5
$\begingroup$

Thom's theorem states that for every homology class $\alpha \in H_{*}(X)$ there exists an integer $k = k(\alpha)$ such that the class $k\, \alpha$ comes from the fundamental class of an orientable closed smooth manifold, where $X$ is an arbitrary topological space. To be on the safe side we assume that $X$ is a countable CW-complex.

Given a topological pair $(X,A)$, $A$ is closed, and a homology class $\alpha \in H_{*}(X,A)$. Is it possible to realize $k\, \alpha$ by a map from an orientable manifold with boundary, for $k$ sufficiently large?

$\endgroup$
  • $\begingroup$ $H_*(X, A) = \tilde{H}_*(cof(A \to X))$ so the relative result follows from the non-relative result. $\endgroup$ – Dylan Wilson Feb 28 '18 at 16:11
  • $\begingroup$ I'm sorry, what is that you denote by $cof$? $\endgroup$ – Gleb Feb 28 '18 at 16:51
  • $\begingroup$ @Gleb The mapping cone of $A\to X$ (also known as the cofiber). I should add that I do not see immediately how to go from the non-relative to the relative case. $\endgroup$ – Denis Nardin Feb 28 '18 at 17:02
  • 1
    $\begingroup$ mathoverflow.net/questions/215018/… $\endgroup$ – Chris Gerig Feb 28 '18 at 17:44
  • $\begingroup$ @DenisNardin yeah you're right- the non-relative case would tell you that you can represent elements in homology by maps from manifolds to X/A, but then you have to do something like in Chris's comment to fix that to a map from a pair of manifolds or something. In any case, Tom's answer is definitive... I was just trying to find one that's more elementary $\endgroup$ – Dylan Wilson Feb 28 '18 at 19:02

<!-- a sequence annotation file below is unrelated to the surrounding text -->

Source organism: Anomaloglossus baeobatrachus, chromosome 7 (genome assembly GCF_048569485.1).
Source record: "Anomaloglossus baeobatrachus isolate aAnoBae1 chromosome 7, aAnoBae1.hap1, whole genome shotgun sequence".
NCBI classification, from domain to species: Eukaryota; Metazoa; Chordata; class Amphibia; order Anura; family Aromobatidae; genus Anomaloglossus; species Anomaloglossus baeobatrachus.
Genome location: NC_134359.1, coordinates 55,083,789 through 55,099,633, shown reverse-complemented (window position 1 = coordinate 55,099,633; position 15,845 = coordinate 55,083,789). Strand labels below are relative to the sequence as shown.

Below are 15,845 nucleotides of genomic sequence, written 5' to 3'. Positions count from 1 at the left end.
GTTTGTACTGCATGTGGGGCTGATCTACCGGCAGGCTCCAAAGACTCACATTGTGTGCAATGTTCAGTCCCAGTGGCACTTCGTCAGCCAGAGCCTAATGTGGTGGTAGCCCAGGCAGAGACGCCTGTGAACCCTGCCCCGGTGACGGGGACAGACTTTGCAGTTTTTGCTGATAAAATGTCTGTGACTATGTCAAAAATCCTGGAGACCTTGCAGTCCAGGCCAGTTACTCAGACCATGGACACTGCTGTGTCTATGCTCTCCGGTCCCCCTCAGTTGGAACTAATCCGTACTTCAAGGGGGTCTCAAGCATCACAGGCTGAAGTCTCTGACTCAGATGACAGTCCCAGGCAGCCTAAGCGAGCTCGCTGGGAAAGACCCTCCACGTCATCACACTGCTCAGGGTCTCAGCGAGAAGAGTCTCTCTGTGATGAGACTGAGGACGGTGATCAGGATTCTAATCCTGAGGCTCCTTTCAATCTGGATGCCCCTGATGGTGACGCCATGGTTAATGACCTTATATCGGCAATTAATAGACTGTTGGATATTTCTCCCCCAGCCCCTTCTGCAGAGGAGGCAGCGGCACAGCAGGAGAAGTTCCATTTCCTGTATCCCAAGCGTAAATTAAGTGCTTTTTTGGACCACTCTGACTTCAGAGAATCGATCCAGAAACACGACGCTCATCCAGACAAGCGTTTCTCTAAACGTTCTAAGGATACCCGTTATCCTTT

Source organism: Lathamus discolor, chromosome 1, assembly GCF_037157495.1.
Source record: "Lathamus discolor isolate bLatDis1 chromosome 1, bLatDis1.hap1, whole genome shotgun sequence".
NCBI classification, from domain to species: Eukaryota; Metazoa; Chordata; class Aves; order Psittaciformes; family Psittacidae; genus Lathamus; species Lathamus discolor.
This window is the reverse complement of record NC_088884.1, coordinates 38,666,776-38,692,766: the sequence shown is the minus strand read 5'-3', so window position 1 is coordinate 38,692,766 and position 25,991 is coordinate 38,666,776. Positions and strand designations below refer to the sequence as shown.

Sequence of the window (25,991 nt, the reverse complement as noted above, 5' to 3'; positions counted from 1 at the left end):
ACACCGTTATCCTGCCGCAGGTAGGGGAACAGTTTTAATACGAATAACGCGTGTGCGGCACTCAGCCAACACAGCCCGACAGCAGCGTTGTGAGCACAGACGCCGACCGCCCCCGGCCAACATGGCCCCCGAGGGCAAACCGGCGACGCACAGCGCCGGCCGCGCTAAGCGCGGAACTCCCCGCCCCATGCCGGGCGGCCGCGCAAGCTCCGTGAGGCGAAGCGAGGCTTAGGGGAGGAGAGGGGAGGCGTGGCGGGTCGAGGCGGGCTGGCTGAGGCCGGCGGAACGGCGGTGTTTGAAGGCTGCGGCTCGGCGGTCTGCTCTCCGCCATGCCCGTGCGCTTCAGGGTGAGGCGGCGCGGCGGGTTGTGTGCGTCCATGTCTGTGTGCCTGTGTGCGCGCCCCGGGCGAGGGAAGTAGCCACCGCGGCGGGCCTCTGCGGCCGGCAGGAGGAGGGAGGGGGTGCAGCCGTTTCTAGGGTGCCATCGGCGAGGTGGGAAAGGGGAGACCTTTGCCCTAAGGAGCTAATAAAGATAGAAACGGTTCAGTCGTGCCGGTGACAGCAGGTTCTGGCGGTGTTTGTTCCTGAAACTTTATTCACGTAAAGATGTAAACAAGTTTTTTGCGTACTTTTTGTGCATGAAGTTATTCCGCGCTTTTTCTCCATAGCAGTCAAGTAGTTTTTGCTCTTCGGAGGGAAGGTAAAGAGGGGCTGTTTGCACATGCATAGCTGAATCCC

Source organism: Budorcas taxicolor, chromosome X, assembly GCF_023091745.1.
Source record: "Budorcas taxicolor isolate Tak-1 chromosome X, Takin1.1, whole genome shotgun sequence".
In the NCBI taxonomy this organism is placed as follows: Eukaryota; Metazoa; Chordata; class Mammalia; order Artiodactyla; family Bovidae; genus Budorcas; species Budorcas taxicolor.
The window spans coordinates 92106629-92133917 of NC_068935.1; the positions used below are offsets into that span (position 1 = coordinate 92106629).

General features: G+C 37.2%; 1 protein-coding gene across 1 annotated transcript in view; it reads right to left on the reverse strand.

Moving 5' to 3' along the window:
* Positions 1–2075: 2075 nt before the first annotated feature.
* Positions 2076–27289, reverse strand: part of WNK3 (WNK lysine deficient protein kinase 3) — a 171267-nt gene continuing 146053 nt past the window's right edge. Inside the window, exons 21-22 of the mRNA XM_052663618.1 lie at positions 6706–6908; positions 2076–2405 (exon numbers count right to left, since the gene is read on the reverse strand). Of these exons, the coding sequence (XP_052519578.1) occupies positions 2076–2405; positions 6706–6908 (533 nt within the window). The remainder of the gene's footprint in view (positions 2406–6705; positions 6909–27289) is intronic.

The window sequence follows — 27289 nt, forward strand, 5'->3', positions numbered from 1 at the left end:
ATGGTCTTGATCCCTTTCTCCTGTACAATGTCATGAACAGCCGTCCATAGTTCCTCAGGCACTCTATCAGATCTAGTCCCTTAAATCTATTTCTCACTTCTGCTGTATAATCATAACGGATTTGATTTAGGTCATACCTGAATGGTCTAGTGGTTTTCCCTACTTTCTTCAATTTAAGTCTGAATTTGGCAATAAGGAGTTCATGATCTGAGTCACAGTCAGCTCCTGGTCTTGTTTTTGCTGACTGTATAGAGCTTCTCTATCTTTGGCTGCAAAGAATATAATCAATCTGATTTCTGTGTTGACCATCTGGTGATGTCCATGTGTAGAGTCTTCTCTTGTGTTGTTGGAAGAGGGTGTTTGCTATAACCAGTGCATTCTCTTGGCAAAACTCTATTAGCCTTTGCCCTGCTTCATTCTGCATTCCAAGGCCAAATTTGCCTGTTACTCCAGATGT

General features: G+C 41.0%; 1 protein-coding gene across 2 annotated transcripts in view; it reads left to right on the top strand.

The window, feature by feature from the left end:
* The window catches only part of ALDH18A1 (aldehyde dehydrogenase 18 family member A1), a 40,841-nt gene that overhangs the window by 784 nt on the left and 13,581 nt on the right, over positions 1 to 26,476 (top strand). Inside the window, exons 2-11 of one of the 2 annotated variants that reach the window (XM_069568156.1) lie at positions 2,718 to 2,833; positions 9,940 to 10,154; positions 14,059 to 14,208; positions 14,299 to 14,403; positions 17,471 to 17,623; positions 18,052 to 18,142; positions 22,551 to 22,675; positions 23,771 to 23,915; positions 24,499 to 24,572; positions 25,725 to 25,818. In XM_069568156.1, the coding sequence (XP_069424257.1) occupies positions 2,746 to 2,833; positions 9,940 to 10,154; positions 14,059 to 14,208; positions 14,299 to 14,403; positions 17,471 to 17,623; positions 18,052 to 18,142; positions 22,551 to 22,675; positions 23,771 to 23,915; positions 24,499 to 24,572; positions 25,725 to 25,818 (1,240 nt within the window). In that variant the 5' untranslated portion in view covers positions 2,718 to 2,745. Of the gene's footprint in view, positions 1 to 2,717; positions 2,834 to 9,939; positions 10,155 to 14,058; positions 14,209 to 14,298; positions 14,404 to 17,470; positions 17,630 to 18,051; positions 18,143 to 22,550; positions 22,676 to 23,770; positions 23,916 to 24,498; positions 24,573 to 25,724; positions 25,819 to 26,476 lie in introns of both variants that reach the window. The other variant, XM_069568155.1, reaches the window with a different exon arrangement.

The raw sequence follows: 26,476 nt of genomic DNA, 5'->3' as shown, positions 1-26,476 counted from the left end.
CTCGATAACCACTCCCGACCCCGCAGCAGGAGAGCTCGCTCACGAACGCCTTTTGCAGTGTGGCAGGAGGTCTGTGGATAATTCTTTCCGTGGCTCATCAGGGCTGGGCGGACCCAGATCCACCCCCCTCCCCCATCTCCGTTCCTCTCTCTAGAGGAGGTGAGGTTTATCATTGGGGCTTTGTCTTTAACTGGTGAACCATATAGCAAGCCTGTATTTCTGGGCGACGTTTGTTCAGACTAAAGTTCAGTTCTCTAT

9
$\begingroup$

Yes. It's quite general. If $h$ is any generalized homology theory (for example, oriented bordism) such that $h_0(point)=\mathbb Z$ and such that $h_n(point)=0$ for all $n<0$ then there is a map from $h$ to ordinary homology inducing an isomorphism $h_0\to H_0$; and after tensoring with $\mathbb Q$ this map $h\to H$ becomes surjective for all spaces and pairs. You can see this using the Atiyah-Hirzebruch spectral sequence with $E^2_{p,q}=H_p(X,A;h_q(point)\otimes \mathbb Q)$, abutting to $h_{p+q}(X,A)\otimes \mathbb Q$. All of the differentials are zero because they are essentially stable operations on rational homology, so the edge $E^2_{p,0}$ survives to $E^\infty$

$\endgroup$
  • $\begingroup$ Thank you very much for your answer. Unfortunately, I am not that familiar with generalized homology theories. I'll definitely try learn more about them. Meanwhile... Could you please be so kind as to expand you answer a bit? add some comments? $\endgroup$ – Gleb Feb 28 '18 at 16:00
  • $\begingroup$ The relative version does follow from the absolute version (see comments to question). Even in the absolute case, the argument in my answer is how I think of why the theorem is true. I don't remember how Thom explained it in his original paper (before generalized homology and Atiyah-Hirzebruch SS). $\endgroup$ – Tom Goodwillie Mar 1 '18 at 2:54

Your Answer

By clicking “Post Your Answer”, you agree to our terms of service, privacy policy and cookie policy

Not the answer you're looking for? Browse other questions tagged or ask your own question.